The particular adsorbent employed in the fixed adsorbent beds is not a critical factor. Any of the adsorbents well known in the art for adsorbing mercury impurities and which can be thermally regenerated can be utilized. Since, however, the beds are periodically, i.e., cyclically, regenerated in the practice of the present process, the capacity of the adsorbent to adsorb the mercury impurity is less important than the property of having a strong affinity for the mercury impurity which is employed. Thus, preferred adsorbents are those which comprise constituents chemically reactive with mercury or mercury compounds. Various cationic forms of several zeolite species, including both naturally occurring and synthesized compositions, have been reported by Barrer et al [J. Chem. Soc. (1967) pp. 19-25] to exhibit appreciable capacities for mercury adsorption due to the chemisorption of metallic mercury at the cation sites. Some of these zeolitic adsorbents reversibly adsorb mercury and others exhibit less than full, but nevertheless significant, reversibility. An especially effective adsorbent for use in the present process is one of the zeolite-based compositions containing cationic or finely dispersed elemental forms of silver, gold, platinum or palladium. A particularly preferred adsorbent of this type is disclosed in U.S. Pat. No. 4,874,525 (Markovs) wherein the silver is concentrated on the outermost portions of the zeolite crystallites. This adsorbent, as well as the other zeolite-based adsorbents containing ionic or elemental gold, platinum or palladium, is capable of selectively adsorbing and sequestering organic mercury compounds as well as elemental mercury. Zeolite A containing elemental gold is disclosed as an adsorbent for mercury in the later issued U.S. Pat. No. 4,892,567 (Yan). Silver wool has also been proposed to adsorb mercury from hydrocarbon streams. See U.S. Pat. No. 5,141,724 in this regard. The specific mention of these materials is not intended to be limitative, the composition actually selected being a matter deemed most advantageous by the practitioner given the particular circumstances to which the process is applied.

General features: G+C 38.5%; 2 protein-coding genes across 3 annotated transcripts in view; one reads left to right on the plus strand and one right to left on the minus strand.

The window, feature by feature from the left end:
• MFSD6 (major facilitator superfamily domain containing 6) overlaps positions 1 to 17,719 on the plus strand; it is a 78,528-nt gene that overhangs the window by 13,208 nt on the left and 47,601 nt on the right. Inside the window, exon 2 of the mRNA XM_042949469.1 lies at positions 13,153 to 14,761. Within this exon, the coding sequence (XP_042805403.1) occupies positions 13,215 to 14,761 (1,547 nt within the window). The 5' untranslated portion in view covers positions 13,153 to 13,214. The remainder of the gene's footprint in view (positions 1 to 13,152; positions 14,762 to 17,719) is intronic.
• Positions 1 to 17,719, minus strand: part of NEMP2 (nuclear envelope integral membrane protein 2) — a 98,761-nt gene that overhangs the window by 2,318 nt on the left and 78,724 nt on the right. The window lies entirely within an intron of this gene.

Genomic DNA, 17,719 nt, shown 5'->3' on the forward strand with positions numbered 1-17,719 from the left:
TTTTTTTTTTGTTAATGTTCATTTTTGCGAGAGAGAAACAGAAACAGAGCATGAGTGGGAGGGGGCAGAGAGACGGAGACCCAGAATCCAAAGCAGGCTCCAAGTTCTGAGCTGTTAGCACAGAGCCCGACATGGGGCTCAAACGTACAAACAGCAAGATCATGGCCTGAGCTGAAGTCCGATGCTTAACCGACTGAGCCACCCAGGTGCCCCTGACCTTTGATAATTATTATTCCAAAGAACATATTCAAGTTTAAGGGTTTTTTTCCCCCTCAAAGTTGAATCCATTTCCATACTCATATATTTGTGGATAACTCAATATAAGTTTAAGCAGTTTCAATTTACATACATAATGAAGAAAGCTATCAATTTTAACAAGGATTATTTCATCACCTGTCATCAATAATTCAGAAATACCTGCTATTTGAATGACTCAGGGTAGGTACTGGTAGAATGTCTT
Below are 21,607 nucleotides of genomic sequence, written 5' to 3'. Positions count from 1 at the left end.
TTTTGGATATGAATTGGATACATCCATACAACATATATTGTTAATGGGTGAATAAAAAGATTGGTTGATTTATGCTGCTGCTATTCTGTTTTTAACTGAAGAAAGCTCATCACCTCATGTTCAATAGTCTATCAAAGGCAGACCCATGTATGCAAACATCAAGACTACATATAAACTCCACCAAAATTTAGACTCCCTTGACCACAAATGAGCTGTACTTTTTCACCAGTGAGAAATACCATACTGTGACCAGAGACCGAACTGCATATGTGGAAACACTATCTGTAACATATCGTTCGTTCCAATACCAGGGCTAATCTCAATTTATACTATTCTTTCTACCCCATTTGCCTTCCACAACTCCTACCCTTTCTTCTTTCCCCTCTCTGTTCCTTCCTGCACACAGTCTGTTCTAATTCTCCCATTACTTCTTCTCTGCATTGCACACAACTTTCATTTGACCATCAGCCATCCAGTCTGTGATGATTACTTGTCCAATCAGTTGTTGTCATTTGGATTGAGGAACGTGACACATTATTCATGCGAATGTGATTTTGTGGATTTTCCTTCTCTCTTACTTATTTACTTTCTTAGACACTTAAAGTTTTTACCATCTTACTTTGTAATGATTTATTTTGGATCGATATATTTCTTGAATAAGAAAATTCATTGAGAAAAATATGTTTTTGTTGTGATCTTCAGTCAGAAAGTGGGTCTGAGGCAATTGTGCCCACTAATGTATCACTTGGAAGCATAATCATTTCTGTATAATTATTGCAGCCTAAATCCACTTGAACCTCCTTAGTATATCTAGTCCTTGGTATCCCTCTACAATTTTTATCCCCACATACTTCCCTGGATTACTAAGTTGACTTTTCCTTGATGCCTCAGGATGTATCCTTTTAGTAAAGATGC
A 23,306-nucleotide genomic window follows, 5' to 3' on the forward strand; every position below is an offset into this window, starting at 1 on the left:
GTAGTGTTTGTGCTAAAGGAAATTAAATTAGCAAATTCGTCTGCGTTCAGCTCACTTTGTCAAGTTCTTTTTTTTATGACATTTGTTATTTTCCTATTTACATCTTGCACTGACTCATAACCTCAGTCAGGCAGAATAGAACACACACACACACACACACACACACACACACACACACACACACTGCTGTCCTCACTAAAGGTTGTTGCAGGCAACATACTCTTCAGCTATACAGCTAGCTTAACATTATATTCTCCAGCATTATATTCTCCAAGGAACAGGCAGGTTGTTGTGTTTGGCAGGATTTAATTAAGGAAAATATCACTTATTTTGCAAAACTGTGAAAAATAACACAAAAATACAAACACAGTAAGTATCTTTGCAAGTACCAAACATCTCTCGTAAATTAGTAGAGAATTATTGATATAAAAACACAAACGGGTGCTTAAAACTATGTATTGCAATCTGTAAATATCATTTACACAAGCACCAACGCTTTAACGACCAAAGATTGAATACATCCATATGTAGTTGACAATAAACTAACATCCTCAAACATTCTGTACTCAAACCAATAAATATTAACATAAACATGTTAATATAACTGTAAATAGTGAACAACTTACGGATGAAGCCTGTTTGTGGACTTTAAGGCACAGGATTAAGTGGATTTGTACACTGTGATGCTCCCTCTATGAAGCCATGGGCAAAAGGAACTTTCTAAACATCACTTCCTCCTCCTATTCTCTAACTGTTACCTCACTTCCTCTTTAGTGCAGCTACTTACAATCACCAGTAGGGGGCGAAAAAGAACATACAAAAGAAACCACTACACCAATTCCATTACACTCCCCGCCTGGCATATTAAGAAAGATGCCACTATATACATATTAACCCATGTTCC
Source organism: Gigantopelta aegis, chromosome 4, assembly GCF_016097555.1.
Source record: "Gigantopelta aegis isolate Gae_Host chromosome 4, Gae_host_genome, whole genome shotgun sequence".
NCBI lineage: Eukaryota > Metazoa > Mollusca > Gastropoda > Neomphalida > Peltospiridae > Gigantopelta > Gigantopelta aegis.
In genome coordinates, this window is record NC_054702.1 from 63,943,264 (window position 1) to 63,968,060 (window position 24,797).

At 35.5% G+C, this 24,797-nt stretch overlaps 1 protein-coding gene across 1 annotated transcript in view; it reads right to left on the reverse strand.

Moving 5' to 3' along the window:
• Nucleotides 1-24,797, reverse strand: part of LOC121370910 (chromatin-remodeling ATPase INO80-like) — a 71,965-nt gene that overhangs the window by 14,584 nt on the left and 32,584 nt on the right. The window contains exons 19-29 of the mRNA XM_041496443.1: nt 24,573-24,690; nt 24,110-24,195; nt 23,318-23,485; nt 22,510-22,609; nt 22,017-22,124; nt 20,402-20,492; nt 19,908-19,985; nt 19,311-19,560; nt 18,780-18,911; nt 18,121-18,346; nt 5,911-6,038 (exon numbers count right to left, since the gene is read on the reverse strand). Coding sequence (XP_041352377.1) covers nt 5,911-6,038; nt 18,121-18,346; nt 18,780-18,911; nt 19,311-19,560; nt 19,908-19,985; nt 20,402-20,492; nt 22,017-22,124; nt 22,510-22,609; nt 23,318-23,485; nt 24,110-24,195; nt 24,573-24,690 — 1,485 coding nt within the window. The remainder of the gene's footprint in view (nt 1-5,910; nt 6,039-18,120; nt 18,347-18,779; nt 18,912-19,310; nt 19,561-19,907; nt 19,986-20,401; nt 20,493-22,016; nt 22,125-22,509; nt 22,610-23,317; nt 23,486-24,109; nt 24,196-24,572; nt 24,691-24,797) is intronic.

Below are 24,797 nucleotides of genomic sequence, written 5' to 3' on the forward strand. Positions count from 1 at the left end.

While the purge medium used to regenerate the beds advantageously has the same composition and is a portion of the purified product from the primary bed, other regeneration media, well known in the art, both sorbable and non-sorbable, can be utilized. Regeneration media of the so-called non-sorbable kind include substances such as methane, nitrogen, hydrogen and the like whose presence in the purified product stream is not objectionable. Particularly preferred are portions of the purified product streams from which the more strongly adsorbed materials, if any, have been removed. Thus in the case of treating natural gas to remove mercury, the purified product may contain minor amounts of C2 +hydrocarbons which are more strongly adsorbed on zeolites than is methane. The removal of some or all of these higher hydrocarbons is preferred before the purified methane is employed as the purge medium. Similar circumstances may arise in the removal of mercury from other feedstocks in which the purified product is a mixture of two or more compounds.